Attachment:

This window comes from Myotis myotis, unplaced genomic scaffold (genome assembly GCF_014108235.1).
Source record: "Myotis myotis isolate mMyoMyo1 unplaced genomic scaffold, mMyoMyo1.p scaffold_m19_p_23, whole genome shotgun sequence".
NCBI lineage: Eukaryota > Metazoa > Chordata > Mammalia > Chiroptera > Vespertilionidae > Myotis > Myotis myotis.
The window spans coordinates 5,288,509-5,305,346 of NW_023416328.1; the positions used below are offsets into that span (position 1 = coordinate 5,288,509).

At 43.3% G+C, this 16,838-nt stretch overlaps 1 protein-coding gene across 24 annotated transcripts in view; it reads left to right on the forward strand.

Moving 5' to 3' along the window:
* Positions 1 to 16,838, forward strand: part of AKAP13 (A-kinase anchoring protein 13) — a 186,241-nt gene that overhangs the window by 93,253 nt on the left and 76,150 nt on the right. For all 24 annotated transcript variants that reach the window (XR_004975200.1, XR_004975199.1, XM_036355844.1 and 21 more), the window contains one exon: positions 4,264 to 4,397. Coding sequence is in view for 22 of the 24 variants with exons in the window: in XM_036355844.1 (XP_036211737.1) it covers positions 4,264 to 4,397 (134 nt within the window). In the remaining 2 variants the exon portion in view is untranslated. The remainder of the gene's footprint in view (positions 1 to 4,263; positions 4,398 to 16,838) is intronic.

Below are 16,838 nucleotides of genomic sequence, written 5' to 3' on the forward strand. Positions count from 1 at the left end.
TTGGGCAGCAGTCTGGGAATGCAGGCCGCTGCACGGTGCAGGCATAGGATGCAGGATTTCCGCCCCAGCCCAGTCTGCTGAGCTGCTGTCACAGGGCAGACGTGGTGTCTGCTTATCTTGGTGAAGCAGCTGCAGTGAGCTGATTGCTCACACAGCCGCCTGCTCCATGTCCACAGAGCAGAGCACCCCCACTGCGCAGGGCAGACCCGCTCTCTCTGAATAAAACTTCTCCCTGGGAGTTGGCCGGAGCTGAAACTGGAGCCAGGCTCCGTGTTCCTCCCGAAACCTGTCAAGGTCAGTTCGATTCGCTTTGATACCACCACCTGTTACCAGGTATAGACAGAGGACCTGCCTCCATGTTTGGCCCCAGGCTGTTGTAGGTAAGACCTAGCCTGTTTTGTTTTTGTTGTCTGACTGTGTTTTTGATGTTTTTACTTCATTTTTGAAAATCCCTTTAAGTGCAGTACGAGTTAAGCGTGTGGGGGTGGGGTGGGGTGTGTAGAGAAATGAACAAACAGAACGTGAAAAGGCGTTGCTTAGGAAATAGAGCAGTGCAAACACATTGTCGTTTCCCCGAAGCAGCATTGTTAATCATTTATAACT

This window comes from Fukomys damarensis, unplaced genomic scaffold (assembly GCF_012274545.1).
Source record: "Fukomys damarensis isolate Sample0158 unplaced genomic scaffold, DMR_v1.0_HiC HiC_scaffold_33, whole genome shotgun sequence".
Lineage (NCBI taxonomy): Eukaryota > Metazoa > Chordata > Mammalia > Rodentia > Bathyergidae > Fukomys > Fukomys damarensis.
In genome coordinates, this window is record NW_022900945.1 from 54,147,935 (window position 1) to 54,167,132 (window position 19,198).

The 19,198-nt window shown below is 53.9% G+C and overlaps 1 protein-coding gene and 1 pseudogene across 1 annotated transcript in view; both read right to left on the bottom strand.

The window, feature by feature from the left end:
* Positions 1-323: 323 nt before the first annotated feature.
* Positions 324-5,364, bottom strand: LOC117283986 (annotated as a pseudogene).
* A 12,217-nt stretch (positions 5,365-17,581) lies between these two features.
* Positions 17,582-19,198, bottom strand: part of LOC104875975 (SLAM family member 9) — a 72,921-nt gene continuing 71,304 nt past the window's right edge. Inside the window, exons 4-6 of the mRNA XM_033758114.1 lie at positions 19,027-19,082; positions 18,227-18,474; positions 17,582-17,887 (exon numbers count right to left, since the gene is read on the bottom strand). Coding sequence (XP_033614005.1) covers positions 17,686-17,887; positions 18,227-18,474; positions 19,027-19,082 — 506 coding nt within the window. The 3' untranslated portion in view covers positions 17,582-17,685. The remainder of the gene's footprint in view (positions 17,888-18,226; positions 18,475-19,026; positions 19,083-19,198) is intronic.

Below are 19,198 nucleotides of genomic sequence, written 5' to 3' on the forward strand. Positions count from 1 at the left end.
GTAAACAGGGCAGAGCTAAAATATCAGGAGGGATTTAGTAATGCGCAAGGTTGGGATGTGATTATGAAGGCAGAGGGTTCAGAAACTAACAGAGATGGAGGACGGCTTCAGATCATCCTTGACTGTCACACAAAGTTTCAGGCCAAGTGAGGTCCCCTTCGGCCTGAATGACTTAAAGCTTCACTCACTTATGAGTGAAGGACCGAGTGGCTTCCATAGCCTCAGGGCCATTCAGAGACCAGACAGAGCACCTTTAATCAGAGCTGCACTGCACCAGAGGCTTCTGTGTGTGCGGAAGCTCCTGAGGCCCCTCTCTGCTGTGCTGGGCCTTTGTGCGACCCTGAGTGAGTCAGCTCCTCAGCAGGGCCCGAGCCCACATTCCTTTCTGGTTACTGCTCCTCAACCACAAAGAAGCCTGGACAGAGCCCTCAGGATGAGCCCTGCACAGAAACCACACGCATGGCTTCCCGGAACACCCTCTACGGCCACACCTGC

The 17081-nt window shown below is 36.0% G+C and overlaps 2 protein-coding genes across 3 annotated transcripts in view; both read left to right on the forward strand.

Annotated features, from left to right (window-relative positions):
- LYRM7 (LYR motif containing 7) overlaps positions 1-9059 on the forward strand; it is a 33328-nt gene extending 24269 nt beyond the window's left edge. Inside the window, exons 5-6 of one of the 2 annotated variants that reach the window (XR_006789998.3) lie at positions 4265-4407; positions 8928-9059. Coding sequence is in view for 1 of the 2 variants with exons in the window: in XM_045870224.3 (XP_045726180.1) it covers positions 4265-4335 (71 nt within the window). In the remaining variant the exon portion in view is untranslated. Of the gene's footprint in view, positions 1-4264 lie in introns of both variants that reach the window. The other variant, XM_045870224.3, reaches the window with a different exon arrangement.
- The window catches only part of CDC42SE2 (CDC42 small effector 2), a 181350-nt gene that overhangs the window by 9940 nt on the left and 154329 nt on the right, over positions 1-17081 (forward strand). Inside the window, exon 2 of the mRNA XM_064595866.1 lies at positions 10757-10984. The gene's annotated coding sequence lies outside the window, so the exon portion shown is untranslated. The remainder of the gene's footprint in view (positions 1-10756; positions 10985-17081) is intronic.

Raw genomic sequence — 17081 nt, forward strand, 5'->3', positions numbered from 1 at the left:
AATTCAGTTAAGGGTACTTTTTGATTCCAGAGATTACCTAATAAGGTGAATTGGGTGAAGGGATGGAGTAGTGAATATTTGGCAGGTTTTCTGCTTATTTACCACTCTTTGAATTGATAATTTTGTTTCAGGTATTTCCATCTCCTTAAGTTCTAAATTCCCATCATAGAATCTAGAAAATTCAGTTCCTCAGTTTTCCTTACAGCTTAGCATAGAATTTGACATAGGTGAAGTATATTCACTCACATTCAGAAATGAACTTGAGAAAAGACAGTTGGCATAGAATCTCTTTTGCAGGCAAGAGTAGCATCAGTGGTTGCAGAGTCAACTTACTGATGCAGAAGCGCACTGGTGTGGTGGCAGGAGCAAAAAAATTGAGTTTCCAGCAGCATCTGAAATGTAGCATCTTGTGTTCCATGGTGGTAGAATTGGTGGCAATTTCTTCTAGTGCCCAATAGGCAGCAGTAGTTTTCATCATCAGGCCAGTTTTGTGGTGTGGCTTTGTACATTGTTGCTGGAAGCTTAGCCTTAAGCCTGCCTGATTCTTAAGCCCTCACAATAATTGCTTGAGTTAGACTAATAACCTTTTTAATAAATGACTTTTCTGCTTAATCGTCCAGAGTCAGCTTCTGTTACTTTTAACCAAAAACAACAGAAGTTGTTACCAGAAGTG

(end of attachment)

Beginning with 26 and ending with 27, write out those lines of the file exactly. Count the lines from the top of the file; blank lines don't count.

Raw genomic sequence — 17081 nt, forward strand, 5'->3', positions numbered from 1 at the left:
AATTCAGTTAAGGGTACTTTTTGATTCCAGAGATTACCTAATAAGGTGAATTGGGTGAAGGGATGGAGTAGTGAATATTTGGCAGGTTTTCTGCTTATTTACCACTCTTTGAATTGATAATTTTGTTTCAGGTATTTCCATCTCCTTAAGTTCTAAATTCCCATCATAGAATCTAGAAAATTCAGTTCCTCAGTTTTCCTTACAGCTTAGCATAGAATTTGACATAGGTGAAGTATATTCACTCACATTCAGAAATGAACTTGAGAAAAGACAGTTGGCATAGAATCTCTTTTGCAGGCAAGAGTAGCATCAGTGGTTGCAGAGTCAACTTACTGATGCAGAAGCGCACTGGTGTGGTGGCAGGAGCAAAAAAATTGAGTTTCCAGCAGCATCTGAAATGTAGCATCTTGTGTTCCATGGTGGTAGAATTGGTGGCAATTTCTTCTAGTGCCCAATAGGCAGCAGTAGTTTTCATCATCAGGCCAGTTTTGTGGTGTGGCTTTGTACATTGTTGCTGGAAGCTTAGCCTTAAGCCTGCCTGATTCTTAAGCCCTCACAATAATTGCTTGAGTTAGACTAATAACCTTTTTAATAAATGACTTTTCTGCTTAATCGTCCAGAGTCAGCTTCTGTTACTTTTAACCAAAAACAACAGAAGTTGTTACCAGAAGTG